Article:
Comment 64 people found this helpful. Was this review helpful to you? Yes No Sending feedback...
Thank you for your feedback.
Sorry, we failed to record your vote. Please try again
Report abuse
Format: Paperback Verified Purchase
I have completed the first book in the trilogy, and though I agree with another reviewer that it has the same kind of feel as the "Little House on the Prairie" and "Anne of Green Gables" series' (all of which I love), I don't think I would put this in the same age range as either. The "Little House" series was something my friends and I read starting in elementary school, and my daughters did the same. The "Anne" books were more junior high to high school, and we have enjoyed them as adults as well. Though Thompson's books have the same rural, homey feel to them, I think the lack of an ever-present storyline would make them less appealing to the average youth today who is used to instant gratification and constant entertainment (I know I am generalizing). I'm sure there are some youth that would love them, but they are much more an insightful, descriptive look at country life with stories scattered here and there and I believe they will appeal more to adults. I find them fascinating and I think the people who used these books as a basis for the PBS series have done a brilliant job of creating a consistent storyline from the threads of narrative Thompson has woven together. If you have watched the series and loved it, don't approach the books as "the script" for what you have seen. View it more as background material and enjoy a deeper look into what made the people who they are. If you have read the books and are just considering seeing the series, don't expect to see what you have read. They are both wonderful examples of their own art form. Let each stand alone and appreciate them for what they are.

ETA: I have now completed the book and have seen all four seasons of the PBS series.
Read more ›
Comment 68 people found this helpful. Was this review helpful to you? Yes No Sending feedback...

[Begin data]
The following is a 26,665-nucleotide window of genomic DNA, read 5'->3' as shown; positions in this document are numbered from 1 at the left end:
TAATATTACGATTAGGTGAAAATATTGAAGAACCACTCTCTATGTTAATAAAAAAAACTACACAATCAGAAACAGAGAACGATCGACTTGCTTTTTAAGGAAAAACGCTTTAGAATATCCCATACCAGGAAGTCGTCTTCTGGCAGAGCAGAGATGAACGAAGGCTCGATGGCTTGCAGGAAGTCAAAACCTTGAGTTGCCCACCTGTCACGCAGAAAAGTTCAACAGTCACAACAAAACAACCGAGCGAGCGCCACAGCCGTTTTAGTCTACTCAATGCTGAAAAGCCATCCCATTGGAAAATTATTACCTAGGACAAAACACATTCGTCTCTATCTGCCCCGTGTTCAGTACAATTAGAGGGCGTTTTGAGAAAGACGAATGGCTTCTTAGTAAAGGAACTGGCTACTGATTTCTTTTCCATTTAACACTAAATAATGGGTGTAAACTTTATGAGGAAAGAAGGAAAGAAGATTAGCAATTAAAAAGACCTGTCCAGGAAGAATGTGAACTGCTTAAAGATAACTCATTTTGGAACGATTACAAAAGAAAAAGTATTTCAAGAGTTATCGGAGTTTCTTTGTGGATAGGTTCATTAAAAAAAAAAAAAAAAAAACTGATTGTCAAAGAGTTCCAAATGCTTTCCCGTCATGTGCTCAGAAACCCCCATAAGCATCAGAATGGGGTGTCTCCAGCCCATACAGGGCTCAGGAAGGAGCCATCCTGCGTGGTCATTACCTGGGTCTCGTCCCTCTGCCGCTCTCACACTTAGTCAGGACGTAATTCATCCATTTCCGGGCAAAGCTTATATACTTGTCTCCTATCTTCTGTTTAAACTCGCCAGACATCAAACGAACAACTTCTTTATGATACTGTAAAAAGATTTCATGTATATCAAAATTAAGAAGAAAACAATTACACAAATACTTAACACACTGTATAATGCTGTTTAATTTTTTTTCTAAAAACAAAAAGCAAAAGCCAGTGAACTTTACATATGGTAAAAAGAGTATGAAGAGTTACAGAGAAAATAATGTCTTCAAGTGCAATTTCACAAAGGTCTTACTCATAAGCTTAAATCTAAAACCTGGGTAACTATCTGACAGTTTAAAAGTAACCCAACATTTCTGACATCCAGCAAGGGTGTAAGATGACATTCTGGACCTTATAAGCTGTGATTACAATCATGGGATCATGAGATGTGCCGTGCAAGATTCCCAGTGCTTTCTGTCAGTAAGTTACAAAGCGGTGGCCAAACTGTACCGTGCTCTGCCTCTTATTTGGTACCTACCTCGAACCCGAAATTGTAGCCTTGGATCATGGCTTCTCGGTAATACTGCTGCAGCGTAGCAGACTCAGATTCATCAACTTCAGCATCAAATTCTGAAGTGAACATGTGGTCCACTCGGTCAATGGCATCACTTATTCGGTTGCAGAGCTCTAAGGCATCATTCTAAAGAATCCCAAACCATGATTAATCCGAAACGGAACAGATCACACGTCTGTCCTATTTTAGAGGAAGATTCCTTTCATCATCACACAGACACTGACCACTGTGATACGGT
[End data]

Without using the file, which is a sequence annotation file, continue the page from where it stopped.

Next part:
Thank you for your feedback.
Sorry, we failed to record your vote. Please try again
Report abuse
Format: Hardcover
I borrowed this book from the library. I love the illustrations, which very much enhance the story. The author reminisces about the way things were in the English countryside in the 1880's. Her accounts and descriptions might be simple, of everyday tasks that we don't think much about, but i really enjoyed learning about these details.
The book i read, the "Illustrated" version, is an abrigment of the thre volumes. The editors say at the end that the abridgment was done mostly to avoid repetition, which exists in the three books so that they can be read independently of each other.
Comment 62 people found this helpful. Was this review helpful to you? Yes No Sending feedback...
Thank you for your feedback.
Sorry, we failed to record your vote. Please try again
Report abuse
Format: Hardcover
As the previous customer review notes, "Lark Rise to Candleford" fully details life in, alternately, an English hamlet (Lark Rise), a village and a town (Candleford) at the turn of the 20th C. And, as with the prior review, the book is invariably described as a fond recollection of a bygone, uncomplicated era. I value it, though, for the opposite reason, that by describing agricultural life of the last century so accurately and dispassionately, it unintentionally shows such life to be overwhelmingly impoverished, bare and humdrum. In several passages, the author Flora Thompson scolds herself for making the hamlet and village sound so unremittingly dull. Ironically, her protests only underscore the reality of daily existence. One of her most telling observations is about the rarity of drunkenness in Lark Rise, not, as one might infer, because of a higher moral standard, but because no one could afford more than a glass of beer at a sitting. At another point, she describes without editorial the death of noblesse oblige and the resulting hand-to-mouth poverty, unbroken by one-time manor-sponsored holidays and fetes, that accompanied the transition from tenant to wage farming in the latter half of the 19th century. The ultimate strength of this book for me, therefore, is its reminder that, for so many Western people, these really are the good, old days.
Comment 81 people found this helpful. Was this review helpful to you? Yes No Sending feedback...
Thank you for your feedback.
Sorry, we failed to record your vote. Please try again
Report abuse

Most Recent Customer Reviews

Set up an Amazon Giveaway

Lark Rise to Candleford: A Trilogy
Amazon Giveaway allows you to run promotional giveaways in order to create buzz, reward your audience, and attract new followers and customers. Learn more about Amazon Giveaway
This item: Lark Rise to Candleford: A Trilogy

What Other Items Do Customers Buy After Viewing This Item?

Pages with Related Products. See and discover other items: classic literature, classics literature